Americans tend to support 'right-to-work' laws that protect people from being required to pay union dues
Wisconsin's labor movement has suffered another blow after Governor Scott Walker signed into law a bill making Wisconsin the newest 'right-to-work' state. Federal law allows unions to sign agreements with employers requiring that all workers who enjoy the benefits of union protection and union contracts also join the union or at least financially contribute to the union's non-political activities. In right-to-work states, however, these agreements are illegal and all workers are free to decide whether or not they want to join a union, even if the union negotiates on their behalf. Wisconsin is the 25th state to pass right-to-work laws, which are particularly popular in the south and plains states.
YouGov's latest research shows that, even when presented with the case against right-to-work laws Americans tend to disagree with the law's opponents. 45% of Americans disagree that when workers enjoy the benefits of union membership that they should have to pay union dues, while only 25% think that workers who are protected by unions should have to pay union dues. Democrats tend to agree (42%) rather than disagree (26%) with the case against right-to-work laws, but half of independents (50%) and most Republicans (61%) disagree with opponents of the law.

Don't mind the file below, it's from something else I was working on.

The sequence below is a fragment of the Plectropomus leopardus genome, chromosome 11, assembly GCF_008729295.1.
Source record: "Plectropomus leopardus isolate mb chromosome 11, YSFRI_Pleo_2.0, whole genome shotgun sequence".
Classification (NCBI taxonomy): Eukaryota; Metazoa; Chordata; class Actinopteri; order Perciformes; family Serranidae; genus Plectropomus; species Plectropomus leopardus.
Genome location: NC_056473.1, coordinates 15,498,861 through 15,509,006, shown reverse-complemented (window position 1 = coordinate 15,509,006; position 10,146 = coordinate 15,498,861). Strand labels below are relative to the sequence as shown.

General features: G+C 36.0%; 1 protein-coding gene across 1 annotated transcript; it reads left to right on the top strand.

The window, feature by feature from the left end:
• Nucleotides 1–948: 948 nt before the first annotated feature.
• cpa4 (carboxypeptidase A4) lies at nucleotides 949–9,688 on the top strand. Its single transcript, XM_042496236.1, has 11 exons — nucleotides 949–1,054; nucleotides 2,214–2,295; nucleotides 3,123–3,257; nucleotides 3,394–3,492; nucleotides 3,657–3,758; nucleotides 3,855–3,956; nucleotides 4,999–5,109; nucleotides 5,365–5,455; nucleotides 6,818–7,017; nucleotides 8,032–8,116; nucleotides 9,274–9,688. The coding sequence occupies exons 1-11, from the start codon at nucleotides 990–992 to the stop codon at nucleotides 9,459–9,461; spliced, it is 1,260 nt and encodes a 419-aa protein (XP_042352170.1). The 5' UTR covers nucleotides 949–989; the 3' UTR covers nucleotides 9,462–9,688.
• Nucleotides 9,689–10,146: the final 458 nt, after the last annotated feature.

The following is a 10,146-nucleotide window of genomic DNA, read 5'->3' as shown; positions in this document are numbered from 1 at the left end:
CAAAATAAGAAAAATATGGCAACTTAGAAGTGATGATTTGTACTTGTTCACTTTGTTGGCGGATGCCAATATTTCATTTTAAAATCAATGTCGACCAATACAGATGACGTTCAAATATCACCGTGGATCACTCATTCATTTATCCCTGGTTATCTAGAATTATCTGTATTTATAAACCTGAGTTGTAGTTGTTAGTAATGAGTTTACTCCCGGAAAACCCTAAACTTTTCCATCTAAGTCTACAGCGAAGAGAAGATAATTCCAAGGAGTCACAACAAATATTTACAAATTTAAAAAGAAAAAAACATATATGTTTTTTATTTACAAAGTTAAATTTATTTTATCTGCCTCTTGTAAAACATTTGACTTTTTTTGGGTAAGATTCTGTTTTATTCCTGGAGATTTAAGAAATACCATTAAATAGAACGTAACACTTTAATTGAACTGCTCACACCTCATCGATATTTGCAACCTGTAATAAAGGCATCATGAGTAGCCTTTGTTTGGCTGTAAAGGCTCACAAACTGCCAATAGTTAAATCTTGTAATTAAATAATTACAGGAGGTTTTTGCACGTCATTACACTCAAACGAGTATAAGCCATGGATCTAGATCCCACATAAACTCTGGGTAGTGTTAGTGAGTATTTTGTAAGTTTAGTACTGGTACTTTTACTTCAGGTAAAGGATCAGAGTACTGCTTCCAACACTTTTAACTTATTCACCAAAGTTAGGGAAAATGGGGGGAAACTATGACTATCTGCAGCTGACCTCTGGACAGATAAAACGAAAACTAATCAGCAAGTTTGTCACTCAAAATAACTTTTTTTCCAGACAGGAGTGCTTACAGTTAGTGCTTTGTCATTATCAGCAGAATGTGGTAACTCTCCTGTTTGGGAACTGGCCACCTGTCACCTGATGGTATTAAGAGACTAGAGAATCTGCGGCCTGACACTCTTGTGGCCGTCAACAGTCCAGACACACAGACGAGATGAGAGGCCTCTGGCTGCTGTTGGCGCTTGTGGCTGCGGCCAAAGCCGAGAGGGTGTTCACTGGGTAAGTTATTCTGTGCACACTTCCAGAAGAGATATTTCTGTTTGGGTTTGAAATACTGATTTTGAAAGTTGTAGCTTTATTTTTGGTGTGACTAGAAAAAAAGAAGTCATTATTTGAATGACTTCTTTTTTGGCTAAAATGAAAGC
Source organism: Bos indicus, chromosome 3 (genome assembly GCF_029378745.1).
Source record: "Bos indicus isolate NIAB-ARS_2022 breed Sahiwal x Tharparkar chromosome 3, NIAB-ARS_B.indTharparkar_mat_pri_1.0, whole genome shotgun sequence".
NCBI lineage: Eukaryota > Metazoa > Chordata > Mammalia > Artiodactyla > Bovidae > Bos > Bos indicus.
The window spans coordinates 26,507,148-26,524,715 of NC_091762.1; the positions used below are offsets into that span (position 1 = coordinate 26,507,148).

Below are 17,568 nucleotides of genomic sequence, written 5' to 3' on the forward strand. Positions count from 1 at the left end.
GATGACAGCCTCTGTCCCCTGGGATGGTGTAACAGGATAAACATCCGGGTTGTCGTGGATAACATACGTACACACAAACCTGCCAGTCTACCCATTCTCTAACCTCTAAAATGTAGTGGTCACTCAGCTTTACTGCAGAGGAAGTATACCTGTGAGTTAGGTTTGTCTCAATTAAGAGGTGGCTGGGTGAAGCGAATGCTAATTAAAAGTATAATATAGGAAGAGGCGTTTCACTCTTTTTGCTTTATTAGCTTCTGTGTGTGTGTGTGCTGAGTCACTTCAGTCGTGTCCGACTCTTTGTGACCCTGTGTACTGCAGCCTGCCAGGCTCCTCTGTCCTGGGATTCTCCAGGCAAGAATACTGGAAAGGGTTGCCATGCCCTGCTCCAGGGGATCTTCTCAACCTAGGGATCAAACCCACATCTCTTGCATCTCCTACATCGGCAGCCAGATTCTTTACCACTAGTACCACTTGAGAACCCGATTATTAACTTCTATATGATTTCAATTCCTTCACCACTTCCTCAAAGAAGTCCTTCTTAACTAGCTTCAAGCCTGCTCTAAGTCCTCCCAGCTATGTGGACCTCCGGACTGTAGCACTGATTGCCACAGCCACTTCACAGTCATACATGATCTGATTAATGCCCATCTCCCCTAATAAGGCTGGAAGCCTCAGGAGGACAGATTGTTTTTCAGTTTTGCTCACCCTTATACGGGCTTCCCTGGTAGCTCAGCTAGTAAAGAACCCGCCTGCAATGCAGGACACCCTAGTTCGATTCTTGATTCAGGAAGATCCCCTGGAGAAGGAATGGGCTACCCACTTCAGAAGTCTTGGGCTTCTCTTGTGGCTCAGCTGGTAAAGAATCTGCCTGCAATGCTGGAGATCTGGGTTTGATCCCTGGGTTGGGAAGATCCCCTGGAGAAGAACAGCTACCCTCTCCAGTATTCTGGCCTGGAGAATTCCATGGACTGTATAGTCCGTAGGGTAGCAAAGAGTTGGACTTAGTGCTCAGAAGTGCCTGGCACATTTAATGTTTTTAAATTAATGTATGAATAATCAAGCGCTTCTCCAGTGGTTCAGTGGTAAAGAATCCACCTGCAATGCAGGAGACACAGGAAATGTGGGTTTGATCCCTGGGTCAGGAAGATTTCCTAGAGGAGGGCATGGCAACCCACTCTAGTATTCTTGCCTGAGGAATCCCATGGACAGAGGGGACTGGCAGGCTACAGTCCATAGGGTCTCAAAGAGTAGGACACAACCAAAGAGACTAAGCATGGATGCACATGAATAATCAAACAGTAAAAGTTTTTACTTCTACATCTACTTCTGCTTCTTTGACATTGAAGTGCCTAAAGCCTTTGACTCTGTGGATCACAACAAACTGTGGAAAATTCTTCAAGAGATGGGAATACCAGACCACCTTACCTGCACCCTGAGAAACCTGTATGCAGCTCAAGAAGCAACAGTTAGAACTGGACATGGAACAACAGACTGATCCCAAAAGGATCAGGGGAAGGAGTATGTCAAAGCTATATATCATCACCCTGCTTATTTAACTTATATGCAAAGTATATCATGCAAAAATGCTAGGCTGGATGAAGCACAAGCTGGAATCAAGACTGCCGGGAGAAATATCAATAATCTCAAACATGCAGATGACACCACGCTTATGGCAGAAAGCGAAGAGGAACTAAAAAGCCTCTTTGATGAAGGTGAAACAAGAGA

When Americans are presented with the case made by supporters of the law, that no-one should ever be required to join a private organization against their will, the vast majority of Americans agree (64%) rather than disagree (15%) with them. Even most Democrats (56%) think that no American should be required to join a union against their will, along with 64% of independents and 77% of Republicans.
Overall, after being presented with both the case for and against right-to-work laws a majority of Americans (57%) say that they would vote in favor of right-to-work laws while only 15% would oppose it. Just under half of Democrats (48%) say that they would vote for right-to-work laws, while 22% would vote against them.